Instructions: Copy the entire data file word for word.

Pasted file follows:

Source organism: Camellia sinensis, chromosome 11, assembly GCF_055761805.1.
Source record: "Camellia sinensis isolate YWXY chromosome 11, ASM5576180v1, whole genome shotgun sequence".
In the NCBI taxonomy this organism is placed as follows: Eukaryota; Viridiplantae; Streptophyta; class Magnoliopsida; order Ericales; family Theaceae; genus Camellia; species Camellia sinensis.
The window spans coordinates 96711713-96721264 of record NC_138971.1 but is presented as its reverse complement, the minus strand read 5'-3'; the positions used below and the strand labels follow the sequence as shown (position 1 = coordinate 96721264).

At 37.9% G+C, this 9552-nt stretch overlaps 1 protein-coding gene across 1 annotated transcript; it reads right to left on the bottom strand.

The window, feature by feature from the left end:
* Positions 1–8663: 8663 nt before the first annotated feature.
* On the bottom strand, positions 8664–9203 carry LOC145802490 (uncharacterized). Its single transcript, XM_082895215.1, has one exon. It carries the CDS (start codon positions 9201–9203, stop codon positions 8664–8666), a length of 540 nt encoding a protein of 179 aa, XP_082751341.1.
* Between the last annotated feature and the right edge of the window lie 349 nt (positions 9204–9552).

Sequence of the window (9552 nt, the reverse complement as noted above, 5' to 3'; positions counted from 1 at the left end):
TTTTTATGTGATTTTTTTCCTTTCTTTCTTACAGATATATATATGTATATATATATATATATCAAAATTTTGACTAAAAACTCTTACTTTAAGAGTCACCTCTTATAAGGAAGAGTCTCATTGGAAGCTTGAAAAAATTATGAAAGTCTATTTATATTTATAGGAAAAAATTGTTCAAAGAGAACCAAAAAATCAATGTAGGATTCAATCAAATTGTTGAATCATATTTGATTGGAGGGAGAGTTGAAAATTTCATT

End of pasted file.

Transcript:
Source organism: Camellia sinensis, chromosome 11, assembly GCF_055761805.1.
Source record: "Camellia sinensis isolate YWXY chromosome 11, ASM5576180v1, whole genome shotgun sequence".
In the NCBI taxonomy this organism is placed as follows: Eukaryota; Viridiplantae; Streptophyta; class Magnoliopsida; order Ericales; family Theaceae; genus Camellia; species Camellia sinensis.
The window spans coordinates 96711713-96721264 of record NC_138971.1 but is presented as its reverse complement, the minus strand read 5'-3'; the positions used below and the strand labels follow the sequence as shown (position 1 = coordinate 96721264).

At 37.9% G+C, this 9552-nt stretch overlaps 1 protein-coding gene across 1 annotated transcript; it reads right to left on the bottom strand.

The window, feature by feature from the left end:
* Positions 1–8663: 8663 nt before the first annotated feature.
* On the bottom strand, positions 8664–9203 carry LOC145802490 (uncharacterized). Its single transcript, XM_082895215.1, has one exon. It carries the CDS (start codon positions 9201–9203, stop codon positions 8664–8666), a length of 540 nt encoding a protein of 179 aa, XP_082751341.1.
* Between the last annotated feature and the right edge of the window lie 349 nt (positions 9204–9552).

Sequence of the window (9552 nt, the reverse complement as noted above, 5' to 3'; positions counted from 1 at the left end):
TTTTTATGTGATTTTTTTCCTTTCTTTCTTACAGATATATATATGTATATATATATATATATCAAAATTTTGACTAAAAACTCTTACTTTAAGAGTCACCTCTTATAAGGAAGAGTCTCATTGGAAGCTTGAAAAAATTATGAAAGTCTATTTATATTTATAGGAAAAAATTGTTCAAAGAGAACCAAAAAATCAATGTAGGATTCAATCAAATTGTTGAATCATATTTGATTGGAGGGAGAGTTGAAAATTTCATT